• Letters to William Stevenson (Add MS 89077)
  • Thomas Hobbes
    • A minute or first Draught of the Optiques (Harley MS 3360)
    • The Elements of Law, Natural and Politic (Harley MS 4235-4236)
    • The Elements of Law, Natural and Politic (imperfect) (Harley MS 6858)

 

Romantics and Victorians

The majority of our literary treasures have been digitised for their long-term preservation and for use as surrogates. For restricted manuscripts, including the ones below by William Blake, Charlotte Bronte and Lewis Carroll that have been digitised, all readers will be asked to initially consult these images before accessing the original manuscript(s). We are looking to upload images of further literary manuscripts in the near future.

  • William Blake
    • Four Zoas (Add MS 39764)
    • The Notebook (Add MS 49460)
  • Charlotte Bronte
    • Jane Eyre, (Add MS 43474-43476)
    • Shirley (Add MS 43477-43479)
    • Villette (Add MS 43480-43482)
  • Lewis Carroll
    • Alice’s Adventures Under Ground, (Add MS 46700)
    • Diaries 4 and 5 (Add MS 54343-54344)
  • Thomas Hardy
    • Tess of the D’Urbervilles (Add MS 38182)
  • John Keats
    • Poems (Egerton MS 2780)
  • Edward Lear
    • 'History of the Seven Families of the Lake Pipplepopple' (Add MS 47462)
  • William Wordsworth
    • Poems (Add MS 47864)
  • Charnwood Autographs (Add MS 70949)

 

The Romantics and Victorians pages of the Discovering Literature site can be found here.

 

Oscar Wilde

As part of a cultural exchange project working with Chinese institutions the British Library created a number of exhibitions, online learning resources, knowledge exchanges and events based on the Library’s literary treasures. This included the digitisation of a number of Oscar Wilde manuscripts that are now available on Digitised Manuscripts. The Library holds two main collections of Wilde material, the first Add MS 37942-37948 was presented by Robert Ross in 1909 and the second Add MS 81619-81884, the collection of Mary, Viscountess Eccles presented in 2004.

  • Autograph draft of Lady Windermere’s Fan (Add MS 37943)
  • Autograph draft of Mrs Arbuthnot (Add MS 37944)
  • Typescript draft of Mrs Arbuthnot Add MS 37945
  • Autograph draft of An Ideal Husband (Add MS 37946)
  • Typescript draft of An Ideal Husband (Add MS 37947)
  • Lady Lancing, early autograph draft of The Importance of Being Ernest (Add MS 37948)
  • Typescript draft of Lady Windermere’s Fan (Add MS 81621)
  • Autograph draft of A Woman of No Importance (Add MS 81622)
  • Typescript draft of The Importance of Being Ernest (Add MS 81624)
  • Photographs of early productions of The Importance of Being Ernest (Add MS 81626)
  • Autograph draft of ‘A Note on Shakespeare’ (Add MS 81643)

A Chinese language version of Discovering Literature was created as part of the project.

 

First World War

In commemoration of the centenary of the First World War, the British Library partnered with Europeana to digitise and provide free access to as many collection items as possible created during the time of the war or relating to it. This included a wealth of literary material such as Wilfred Owen’s handwritten haunting poems often annotated by Siegfried Sassoon.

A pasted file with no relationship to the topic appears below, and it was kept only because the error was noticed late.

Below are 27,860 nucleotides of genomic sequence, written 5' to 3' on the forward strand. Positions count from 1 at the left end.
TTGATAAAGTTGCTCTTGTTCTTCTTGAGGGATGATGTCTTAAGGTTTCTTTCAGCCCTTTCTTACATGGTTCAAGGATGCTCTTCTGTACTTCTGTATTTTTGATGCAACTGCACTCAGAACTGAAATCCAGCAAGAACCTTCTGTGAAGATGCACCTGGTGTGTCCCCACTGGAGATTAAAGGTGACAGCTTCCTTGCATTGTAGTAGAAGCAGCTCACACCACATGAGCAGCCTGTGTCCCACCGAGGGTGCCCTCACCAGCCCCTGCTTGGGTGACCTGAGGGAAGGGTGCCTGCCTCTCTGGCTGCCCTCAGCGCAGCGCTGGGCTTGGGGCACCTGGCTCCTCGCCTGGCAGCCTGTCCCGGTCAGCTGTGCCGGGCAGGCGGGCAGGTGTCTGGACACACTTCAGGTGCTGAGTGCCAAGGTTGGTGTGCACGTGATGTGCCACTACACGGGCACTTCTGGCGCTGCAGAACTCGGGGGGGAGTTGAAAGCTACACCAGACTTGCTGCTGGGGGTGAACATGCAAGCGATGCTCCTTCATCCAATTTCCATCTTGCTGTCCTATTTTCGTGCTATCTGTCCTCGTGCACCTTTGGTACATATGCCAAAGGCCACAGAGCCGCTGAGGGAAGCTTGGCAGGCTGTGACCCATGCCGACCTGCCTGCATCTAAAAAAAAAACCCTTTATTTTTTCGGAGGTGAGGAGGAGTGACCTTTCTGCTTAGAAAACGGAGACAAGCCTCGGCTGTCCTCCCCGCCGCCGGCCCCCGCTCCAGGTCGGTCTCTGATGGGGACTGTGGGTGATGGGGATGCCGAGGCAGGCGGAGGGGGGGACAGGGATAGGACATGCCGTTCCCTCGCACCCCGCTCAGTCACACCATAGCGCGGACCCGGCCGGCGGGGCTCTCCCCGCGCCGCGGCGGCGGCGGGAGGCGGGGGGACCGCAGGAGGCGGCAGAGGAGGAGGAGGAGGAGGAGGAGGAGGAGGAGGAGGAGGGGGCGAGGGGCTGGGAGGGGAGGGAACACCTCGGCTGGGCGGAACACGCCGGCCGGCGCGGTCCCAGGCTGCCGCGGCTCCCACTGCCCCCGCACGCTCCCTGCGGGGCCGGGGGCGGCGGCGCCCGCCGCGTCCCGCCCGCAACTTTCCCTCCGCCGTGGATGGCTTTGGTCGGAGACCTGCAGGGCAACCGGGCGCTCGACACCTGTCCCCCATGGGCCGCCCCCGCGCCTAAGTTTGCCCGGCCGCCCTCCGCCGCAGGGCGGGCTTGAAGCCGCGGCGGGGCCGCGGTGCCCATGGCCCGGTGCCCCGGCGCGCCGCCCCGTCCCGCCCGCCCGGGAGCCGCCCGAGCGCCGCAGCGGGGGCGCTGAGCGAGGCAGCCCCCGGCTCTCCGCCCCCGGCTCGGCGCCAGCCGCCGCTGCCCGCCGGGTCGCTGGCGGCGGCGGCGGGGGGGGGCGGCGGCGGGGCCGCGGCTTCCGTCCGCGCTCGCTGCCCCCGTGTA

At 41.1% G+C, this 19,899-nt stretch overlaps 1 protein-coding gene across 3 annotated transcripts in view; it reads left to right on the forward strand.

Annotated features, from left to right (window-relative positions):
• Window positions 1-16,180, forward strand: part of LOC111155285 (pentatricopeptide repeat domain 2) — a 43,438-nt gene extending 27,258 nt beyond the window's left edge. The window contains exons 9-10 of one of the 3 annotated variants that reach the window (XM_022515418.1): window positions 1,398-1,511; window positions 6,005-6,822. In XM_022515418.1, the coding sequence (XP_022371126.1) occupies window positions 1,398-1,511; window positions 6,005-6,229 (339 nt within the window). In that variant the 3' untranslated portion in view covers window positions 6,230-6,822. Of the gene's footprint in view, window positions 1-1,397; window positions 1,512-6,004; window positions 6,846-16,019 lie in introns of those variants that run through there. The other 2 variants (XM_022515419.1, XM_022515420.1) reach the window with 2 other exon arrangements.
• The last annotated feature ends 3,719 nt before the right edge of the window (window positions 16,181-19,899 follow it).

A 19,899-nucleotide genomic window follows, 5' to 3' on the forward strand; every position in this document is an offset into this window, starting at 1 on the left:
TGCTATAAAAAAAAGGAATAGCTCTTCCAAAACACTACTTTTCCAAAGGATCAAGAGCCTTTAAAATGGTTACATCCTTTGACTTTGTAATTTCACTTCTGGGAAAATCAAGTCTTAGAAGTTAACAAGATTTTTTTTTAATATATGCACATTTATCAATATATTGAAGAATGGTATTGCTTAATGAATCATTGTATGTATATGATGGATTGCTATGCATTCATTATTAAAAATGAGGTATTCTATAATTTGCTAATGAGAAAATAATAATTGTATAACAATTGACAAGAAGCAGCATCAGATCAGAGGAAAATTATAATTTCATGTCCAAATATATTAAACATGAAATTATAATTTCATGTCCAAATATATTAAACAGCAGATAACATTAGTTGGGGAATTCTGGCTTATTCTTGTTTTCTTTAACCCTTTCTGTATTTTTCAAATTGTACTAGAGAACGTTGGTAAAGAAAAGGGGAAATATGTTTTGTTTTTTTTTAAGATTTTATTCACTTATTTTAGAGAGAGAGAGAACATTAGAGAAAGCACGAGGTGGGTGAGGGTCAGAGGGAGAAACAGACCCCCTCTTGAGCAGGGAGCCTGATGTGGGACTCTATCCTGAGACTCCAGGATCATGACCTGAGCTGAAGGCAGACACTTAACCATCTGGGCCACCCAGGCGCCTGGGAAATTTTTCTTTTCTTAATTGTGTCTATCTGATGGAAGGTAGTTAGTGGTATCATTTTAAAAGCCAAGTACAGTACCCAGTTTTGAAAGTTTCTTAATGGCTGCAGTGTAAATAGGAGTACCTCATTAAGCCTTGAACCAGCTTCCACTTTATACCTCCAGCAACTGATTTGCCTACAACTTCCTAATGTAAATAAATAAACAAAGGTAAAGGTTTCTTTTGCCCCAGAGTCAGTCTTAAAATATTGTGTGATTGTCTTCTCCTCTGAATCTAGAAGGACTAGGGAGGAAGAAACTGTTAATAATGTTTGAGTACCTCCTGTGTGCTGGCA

• Laurence Binyon
    • ‘For the Fallen’ (Add MS 45160)
  • Rupert Brooke
    • ‘The Dead’ and ‘The Soldier’ (Add MS 39255 M)
    • Letter from Rupert Brooke to Harriet Monroe (Add MS 42181 B)
    • Exercise-book, containing eleven poems (Add MS 42509)
    • Scribbling pad, with notes in pencil, containing: (a) notes of military lectures and personal memoranda made whilst in the Royal Naval Division training at Blandford and (b) drafts of war poems, some cancelled, consisting of lines of War Sonnets and unpublished fragments (Add MS 42510)
  • Arthur Conan Doyle
    • Casement Petition Papers (Add MS 63596)
  • Thomas Hardy letter to Edmund Gosse (Ashley MS B3341)
  • Samuel Koteliansky
    • Papers and correspondence (Add MS 48969-48975)
  • Wilfred Owen
    • Poems (Add MS 43720- Add MS 43721)
  • Dollie, Ernest, Maitland and Muriel Radford
    • Correspondence (Add MS 89029/1/9, 16, 17, 18, 21, 22, 41, 42, 43, 44, 45, 46, 48, 49, 50, 52, 53, 59)
  • Isaac Rosenberg
    • Poems, prose and letters (Add MS 58852)
    • Letters, poems and books (Loan MS 103/77/1-3)
  • Siegfried Sassoon
    • Letters to his uncle, Sir William Hamo Thornycroft (Add MS 56099)
  • Philip Edward Thomas
    • Poems (Add MS 44990)
  • Royal Literary Fund Annual Reports (Loan 96 RLF 3/19-20)

Interpretation of some of the above collection items and articles based on key themes relating to the War can be found on the British Library’s World War One website. The Europeana 1914-1918 website hosts content from a variety of European institutions and private collections.

Parts of the Library’s literary collections have also been digitised by external companies. These are mostly subscription services and access is usually provided via the computers in the Reading Rooms. However, whilst the Library is closed it may be worth checking whether your local or University Library may provide remote access.

One key resource is Gale’s Nineteenth Century Collections Online, which includes images of the Lord Chamberlains Plays dating from 1824 until 1899, (Add MS 42865-43038, Add MS 53092-53701 and 53702-53708) as well as copies of manuscripts relating to George Bernard Shaw, G.K. Chesterton and the Coleridge family.

Other products containing British Library or other related literary collections include: